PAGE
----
A memorial at the Solovky Stone in Moscow, commemorating the victims of Stalin’s Great Terror. Source: RFE/RL
– 23d of October – Memorial, a non-governmental human rights organisation, was re-granted permission to hold their annual commemoration of victims of Stalin’s terror at the Solovky Stone, erected in 1990 to honour victims of political suppression in the USSR. Their permission to hold the event was withdrawn by officials citing “construction work”, but was returned amid backlash from the NGO. The international branch of Memorial has been designated as a foreign agent by Russia’s Justice Ministry. Earlier this month a state sponsored poll was released, revealing that almost half of Russian youths are unaware of the Stalin-era purges, despite many of them having lost relatives in The Great Terror.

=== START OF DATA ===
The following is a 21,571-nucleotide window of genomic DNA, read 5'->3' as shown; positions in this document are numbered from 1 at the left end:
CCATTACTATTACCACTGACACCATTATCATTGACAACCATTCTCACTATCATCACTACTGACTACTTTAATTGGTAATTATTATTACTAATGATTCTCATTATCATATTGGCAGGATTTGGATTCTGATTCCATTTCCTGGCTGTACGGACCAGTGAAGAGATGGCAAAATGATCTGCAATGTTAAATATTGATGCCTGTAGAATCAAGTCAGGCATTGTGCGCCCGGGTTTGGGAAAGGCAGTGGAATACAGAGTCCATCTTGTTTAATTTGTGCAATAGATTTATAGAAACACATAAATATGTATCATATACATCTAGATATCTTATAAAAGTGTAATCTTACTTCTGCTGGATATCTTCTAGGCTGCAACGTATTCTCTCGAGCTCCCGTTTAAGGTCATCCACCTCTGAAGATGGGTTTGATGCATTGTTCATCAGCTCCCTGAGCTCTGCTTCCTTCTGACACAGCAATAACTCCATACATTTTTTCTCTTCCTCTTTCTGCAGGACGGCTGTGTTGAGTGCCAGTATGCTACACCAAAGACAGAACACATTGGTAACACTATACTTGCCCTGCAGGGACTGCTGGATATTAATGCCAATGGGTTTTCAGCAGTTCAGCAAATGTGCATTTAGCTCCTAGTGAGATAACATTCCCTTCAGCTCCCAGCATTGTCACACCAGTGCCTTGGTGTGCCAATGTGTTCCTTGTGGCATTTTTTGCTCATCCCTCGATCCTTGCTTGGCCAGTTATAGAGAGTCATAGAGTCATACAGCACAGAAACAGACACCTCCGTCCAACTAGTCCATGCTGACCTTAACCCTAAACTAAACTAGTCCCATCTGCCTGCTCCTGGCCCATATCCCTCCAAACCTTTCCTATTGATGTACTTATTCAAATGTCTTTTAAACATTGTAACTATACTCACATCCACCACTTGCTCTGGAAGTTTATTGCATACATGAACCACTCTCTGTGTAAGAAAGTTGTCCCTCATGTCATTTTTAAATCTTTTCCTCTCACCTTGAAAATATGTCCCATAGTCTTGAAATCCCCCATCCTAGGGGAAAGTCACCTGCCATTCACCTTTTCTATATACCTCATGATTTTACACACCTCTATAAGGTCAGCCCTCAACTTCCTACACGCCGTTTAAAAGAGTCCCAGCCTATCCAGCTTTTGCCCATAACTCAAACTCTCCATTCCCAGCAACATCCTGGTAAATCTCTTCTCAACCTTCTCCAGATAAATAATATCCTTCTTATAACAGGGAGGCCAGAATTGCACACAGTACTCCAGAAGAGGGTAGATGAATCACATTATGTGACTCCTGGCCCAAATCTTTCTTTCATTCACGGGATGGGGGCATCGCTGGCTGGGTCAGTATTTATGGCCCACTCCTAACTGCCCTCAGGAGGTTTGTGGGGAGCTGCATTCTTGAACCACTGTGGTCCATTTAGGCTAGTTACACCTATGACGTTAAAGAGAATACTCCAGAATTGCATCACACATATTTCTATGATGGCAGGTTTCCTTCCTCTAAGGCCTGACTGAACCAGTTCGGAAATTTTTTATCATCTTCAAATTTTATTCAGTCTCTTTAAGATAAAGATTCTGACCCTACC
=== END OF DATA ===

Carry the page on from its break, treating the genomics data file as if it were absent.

Felix Adamson is a filmmaker, photographer and sound designer. After graduating Edinburgh Napier, he decided to specialise in Soviet Film and Theory, as well as contemporary Russian and Eastern European Film and politics at the University of Glasgow, where he gained a Masters degree in Russian, Eastern European and Eurasian studies. He is currently based in Amsterdam, Holland.